Whereas traditional sports are said to build character and team spirit, many parents wonder if extreme sports promote antisocial behaviors. "Antisocial -- I don't think that particular term is appropriate," William F. Gayton, PhD, professor of psychology at the University of Southern Maine, tells WebMD. "Even in gymnastics, girls are competing individually. A swimmer is going to swim as fast as they can to beat a team member. Sure, there's team competition, when you talk about your team beating another team. But those members are definitely competing against each other. You see the same thing in extreme sports."

He sees lots of positives in extreme sports. "Clearly these people are getting pleasure out of what they're doing. Last time I checked, that was a legitimate value in our society. Participating in any sport is about maintaining and raising self-esteem. The interesting thing about extreme sports is their uniqueness. In our society, we have ignored that quality, the need to be unique, to be different."

Extreme sports could indeed have a positive impact on kids, says Schleser, "I don't see adults, parents, coaches screaming at young kids because they're not performing as well as they should. From a psychological point of view, that's devastating for a kid. So you've got these kids out there, they're skilled athletes, they appear to be having fun, and they're purely self-paced on this. Kids are working their problems out by themselves. I'm thinking they have a greater degree of commitment to it. In some respects, it could turn out to be healthier than traditional team sports."

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But when kids get into extreme sports, they seem totally absorbed by it. Are these kids at risk of throwing away their best years, when they should be preparing for college -- and being in college?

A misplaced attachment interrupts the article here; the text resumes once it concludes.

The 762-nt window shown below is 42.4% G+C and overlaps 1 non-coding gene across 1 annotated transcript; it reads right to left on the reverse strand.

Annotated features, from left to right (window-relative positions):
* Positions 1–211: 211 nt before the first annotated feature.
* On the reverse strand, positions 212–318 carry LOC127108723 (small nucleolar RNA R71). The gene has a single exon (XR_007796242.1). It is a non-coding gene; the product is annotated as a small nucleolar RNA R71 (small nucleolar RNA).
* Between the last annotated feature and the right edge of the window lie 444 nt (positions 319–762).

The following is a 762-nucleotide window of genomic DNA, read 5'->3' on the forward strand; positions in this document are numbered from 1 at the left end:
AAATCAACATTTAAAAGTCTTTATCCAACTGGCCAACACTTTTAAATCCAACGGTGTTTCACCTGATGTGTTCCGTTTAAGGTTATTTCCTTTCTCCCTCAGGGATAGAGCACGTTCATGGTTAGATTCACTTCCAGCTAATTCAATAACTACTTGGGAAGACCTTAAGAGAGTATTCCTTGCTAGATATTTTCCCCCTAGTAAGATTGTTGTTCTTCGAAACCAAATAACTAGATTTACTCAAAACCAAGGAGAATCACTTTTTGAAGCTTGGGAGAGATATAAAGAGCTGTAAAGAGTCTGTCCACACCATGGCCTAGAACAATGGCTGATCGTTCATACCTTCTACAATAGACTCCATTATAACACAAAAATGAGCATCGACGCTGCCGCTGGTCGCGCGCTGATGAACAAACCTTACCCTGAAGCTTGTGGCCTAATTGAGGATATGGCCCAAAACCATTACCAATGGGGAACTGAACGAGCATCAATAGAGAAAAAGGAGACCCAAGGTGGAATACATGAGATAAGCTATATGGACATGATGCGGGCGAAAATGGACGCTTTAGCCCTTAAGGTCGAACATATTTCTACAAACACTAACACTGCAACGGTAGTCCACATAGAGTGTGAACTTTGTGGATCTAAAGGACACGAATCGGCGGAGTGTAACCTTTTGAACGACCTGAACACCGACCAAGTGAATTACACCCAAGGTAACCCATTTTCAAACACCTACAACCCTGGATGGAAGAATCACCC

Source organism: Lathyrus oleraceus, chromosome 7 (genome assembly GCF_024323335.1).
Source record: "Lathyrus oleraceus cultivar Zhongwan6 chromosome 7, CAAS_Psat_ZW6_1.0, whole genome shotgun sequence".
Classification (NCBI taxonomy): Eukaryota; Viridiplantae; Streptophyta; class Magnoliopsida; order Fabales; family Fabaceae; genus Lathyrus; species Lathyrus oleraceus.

"What's new?" Gayton says. "Video games, computers were supposed to ruin the last generation. I don't see that that happened. When it comes to extreme sports, if I were a parent, I would be far more concerned about safety than emotional health. I've seen nothing that triggers concern about emotional health."

"Certainly, any kind of extreme activity outside of the primary activity, which is getting oneself educated and grown up, poses a potential problem," Schleser tells WebMD. "I think parents need to monitor participation in extreme sports just as they would monitor participation in any activity."

Ulmer says she's been "wildly successful" making a living as a spokeswoman for the extreme sports industry. If extreme sports have a redeeming quality, she says, "They teach people what it feels like to follow your passion."

Safety is Schleser's biggest concern. "In traditional organized sports, that's less of a concern about safety because there is adult supervision. In extreme sports, kids are essentially supervising themselves and adults are relatively clueless about what exactly they're doing." However, he says, "I haven't seen a problem with that yet."

"There's tremendous skill involved to reduce risk," Schleser adds. "All things considered, we haven't had an epidemic of injuries coming out of extreme sports. But if you look at injury reports for football and overuse injuries from tennis ... it looks like there should be bodies lying all over the place, but from my perspective, it's been extremely low."